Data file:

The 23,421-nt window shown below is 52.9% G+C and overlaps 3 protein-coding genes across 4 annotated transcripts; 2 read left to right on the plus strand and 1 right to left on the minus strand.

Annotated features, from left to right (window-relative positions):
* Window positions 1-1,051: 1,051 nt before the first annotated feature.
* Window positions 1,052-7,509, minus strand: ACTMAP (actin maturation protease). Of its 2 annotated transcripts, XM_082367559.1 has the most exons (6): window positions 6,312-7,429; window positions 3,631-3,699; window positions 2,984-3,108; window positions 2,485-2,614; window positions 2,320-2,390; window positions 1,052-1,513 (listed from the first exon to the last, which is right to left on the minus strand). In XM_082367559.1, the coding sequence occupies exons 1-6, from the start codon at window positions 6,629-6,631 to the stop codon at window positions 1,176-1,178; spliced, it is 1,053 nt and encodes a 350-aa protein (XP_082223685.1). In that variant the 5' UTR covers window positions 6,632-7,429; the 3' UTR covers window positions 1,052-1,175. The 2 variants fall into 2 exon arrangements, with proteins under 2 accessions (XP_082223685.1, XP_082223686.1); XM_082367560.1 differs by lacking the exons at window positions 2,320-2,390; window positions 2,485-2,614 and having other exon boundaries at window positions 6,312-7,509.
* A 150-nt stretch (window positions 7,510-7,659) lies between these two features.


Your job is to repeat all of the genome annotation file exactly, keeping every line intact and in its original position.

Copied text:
The 23,421-nt window shown below is 52.9% G+C and overlaps 3 protein-coding genes across 4 annotated transcripts; 2 read left to right on the plus strand and 1 right to left on the minus strand.

Annotated features, from left to right (window-relative positions):
* Window positions 1-1,051: 1,051 nt before the first annotated feature.
* Window positions 1,052-7,509, minus strand: ACTMAP (actin maturation protease). Of its 2 annotated transcripts, XM_082367559.1 has the most exons (6): window positions 6,312-7,429; window positions 3,631-3,699; window positions 2,984-3,108; window positions 2,485-2,614; window positions 2,320-2,390; window positions 1,052-1,513 (listed from the first exon to the last, which is right to left on the minus strand). In XM_082367559.1, the coding sequence occupies exons 1-6, from the start codon at window positions 6,629-6,631 to the stop codon at window positions 1,176-1,178; spliced, it is 1,053 nt and encodes a 350-aa protein (XP_082223685.1). In that variant the 5' UTR covers window positions 6,632-7,429; the 3' UTR covers window positions 1,052-1,175. The 2 variants fall into 2 exon arrangements, with proteins under 2 accessions (XP_082223685.1, XP_082223686.1); XM_082367560.1 differs by lacking the exons at window positions 2,320-2,390; window positions 2,485-2,614 and having other exon boundaries at window positions 6,312-7,509.
* A 150-nt stretch (window positions 7,510-7,659) lies between these two features.